The Diary of a pretend mountaineer….

I’m a sailor,an ex-golfer and longtime dreamer. The diary of a pretend mountaineer. My particular journey to Everest all started with a map of Everest and the surrounding valleys in the Shebeen pub in Westport, which had hand written dotted lines and dates of an Everest attempt by one of the owners relations. It’s relocated to a different part of the bar now, but it was directly opposite the door to the gent’s toilet! It randomly caught my eye and I muttered that phrase that sends me off on tangents – “I can do that…..”. With that simple phrase, research and training began for what turned out to be the most amazing holiday/experience/adventure I have ever been on.

I hope whoever is reading this is researching or getting ready to visit Nepal or head off to a different destination with Ian. I am a pretend mountaineer but I hope whatever nuggets I can pass on here can be of some help. Ian has my contact details and I am very happy to chat with anyone. In any event, here are some pointers from what I learned!

1 – Your guide
I can’t talk about anywhere else but I can most definitely talk about Nepal. There are a myriad of local guides, doing solo work or contracted into big name adventure brands. I don’t want to over-generalise but let me state simply that Ian’s

are professional to a level far beyond his competition. I came across many groups of young and old and watched them being herded up the trail at speeds that were between reckless and dangerous. Ian adds extra days into his trip because he knows it greatly increases the chances of success for trekkers and climbers, whereas most guides don’t actually care if you make it or not, they only want to ensure that they are back to pick up the next group on time. Ian has proper climbing sherpas for the mountains and his trekking sherpas are truly fantastic. They simply cannot do enough for you from morning till night.

2 – Your itinerary
Wherever you are going with Ian, it’s in the wilds somewhere. There are varying levels of comfort in the lodges on the trail and Ian has a great handle on where can maximise the relative comforts when you’re roughing it. Now be under no illusion, the facilities on the trail in Nepal get more basic as you go higher and higher but Ian books the best in each village months in advance to keep it as comfortable as possible. The trekking is brilliant with ever-changing views and some breathtaking scenes but you will be tired at the end of each day, so the lodges can equally make or break your holiday.

3 – Extra days
At the risk of repetition, Ian adds in extra days for your benefit, not his. they make a huge difference to your chances of success. Don’t scrimp if it means you might fail to achieve your own particular goal. Wherever you are going, it’s along way from home, so make sure it’s a successful trip!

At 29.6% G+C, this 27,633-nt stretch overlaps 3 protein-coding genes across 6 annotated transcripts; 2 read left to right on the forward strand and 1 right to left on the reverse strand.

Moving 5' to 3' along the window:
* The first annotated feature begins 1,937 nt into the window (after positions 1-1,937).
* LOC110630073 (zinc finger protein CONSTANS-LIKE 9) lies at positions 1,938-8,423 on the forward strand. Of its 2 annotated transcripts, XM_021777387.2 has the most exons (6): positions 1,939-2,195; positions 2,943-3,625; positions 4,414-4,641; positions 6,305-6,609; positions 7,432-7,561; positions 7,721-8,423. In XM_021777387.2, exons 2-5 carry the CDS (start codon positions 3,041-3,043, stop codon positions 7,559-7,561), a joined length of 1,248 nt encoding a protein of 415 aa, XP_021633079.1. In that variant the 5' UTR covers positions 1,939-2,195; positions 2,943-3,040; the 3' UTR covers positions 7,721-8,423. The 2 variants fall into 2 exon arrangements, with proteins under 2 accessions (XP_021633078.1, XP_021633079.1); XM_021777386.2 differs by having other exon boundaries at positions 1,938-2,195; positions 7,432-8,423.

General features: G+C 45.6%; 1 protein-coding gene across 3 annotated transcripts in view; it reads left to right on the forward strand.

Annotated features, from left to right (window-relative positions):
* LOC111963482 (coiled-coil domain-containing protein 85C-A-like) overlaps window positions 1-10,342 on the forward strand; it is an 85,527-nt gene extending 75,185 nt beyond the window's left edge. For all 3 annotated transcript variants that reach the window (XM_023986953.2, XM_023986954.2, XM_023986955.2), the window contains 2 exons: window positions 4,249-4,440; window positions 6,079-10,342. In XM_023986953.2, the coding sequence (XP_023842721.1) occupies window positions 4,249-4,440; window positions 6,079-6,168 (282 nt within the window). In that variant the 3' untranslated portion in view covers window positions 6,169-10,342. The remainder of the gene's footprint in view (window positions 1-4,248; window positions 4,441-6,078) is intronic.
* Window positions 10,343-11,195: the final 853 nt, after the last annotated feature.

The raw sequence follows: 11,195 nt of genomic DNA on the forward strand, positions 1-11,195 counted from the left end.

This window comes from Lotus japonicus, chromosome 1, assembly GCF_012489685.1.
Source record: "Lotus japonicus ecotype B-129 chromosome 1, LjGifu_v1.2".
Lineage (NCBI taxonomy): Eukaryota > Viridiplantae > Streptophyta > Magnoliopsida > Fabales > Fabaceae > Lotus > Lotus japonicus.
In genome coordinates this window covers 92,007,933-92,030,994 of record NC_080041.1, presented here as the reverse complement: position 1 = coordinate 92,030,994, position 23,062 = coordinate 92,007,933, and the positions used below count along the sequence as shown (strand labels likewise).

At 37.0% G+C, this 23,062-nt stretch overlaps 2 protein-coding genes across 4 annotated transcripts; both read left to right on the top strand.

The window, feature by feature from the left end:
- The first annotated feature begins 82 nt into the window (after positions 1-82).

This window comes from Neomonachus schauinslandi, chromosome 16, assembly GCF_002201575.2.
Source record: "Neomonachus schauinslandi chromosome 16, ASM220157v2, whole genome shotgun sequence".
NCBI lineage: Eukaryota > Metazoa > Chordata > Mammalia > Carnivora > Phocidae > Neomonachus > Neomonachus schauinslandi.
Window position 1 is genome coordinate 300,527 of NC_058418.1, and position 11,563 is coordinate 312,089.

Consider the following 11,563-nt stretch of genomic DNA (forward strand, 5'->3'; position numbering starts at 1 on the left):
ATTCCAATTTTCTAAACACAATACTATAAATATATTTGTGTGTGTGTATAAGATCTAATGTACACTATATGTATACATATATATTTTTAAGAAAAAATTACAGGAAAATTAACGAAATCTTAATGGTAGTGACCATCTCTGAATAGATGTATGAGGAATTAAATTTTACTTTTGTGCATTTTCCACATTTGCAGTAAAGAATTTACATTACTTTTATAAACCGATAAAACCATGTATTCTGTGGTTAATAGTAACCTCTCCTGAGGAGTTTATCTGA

4 – Your fitness
On our trip, it was pretty obvious who had done the training and who really shouldn’t have been there. All I can say is that your fitness level really impacts on other people in your group, but more importantly, impacts on your safety and how much you’ll enjoy yourself. It is supposed to be a holiday! Ian hands out training programs and you need to do them, otherwise you’re fooling yourself as well as placing yourself in danger. Altitude and lack of fitness is a dangerous cocktail in my humble opinion.

5 – Be aware of your surroundings
Nepal is stunningly beautiful from Lukla all the way up. It starts off very sub-tropically in many respects, then the trees become sparse and the ground becomes brown and then you enter into the barren upper altitudes. It’s like three different holidays. In may respects, it’s like a Disneyland but you have to stay aware of your surroundings. There are real health and safety risks from rockfalls, yaks, porters and other trekkers. I saw some great advice on a poster in the museum at Namche – if your eyes look up, then your feet should stop.

Anyway, in summary,it’s a stunning holiday with a brilliant guide and I completely recommend it to everyone. Lukla, Namche, Tengbouche, Dingbouche, Lobuche are all amazing places. Many other companies market Island Peak as a tag on to your trek. It is a different animal to the trek and your fitness needs to be much higher. I did a winter skills weekend to prepare and it made a huge difference to my confidence and capabilities. Be honest with Ian on your skillset. However, the mountain does not forgive easily and Ian will quite rightly not let you put yourself and the group in danger on any climb if you haven’t done the preparation.

I hope all reading this have a fantastic adventure wherever you are heading!

Paul Colton heading back down Island peak

 

By Paul Colton

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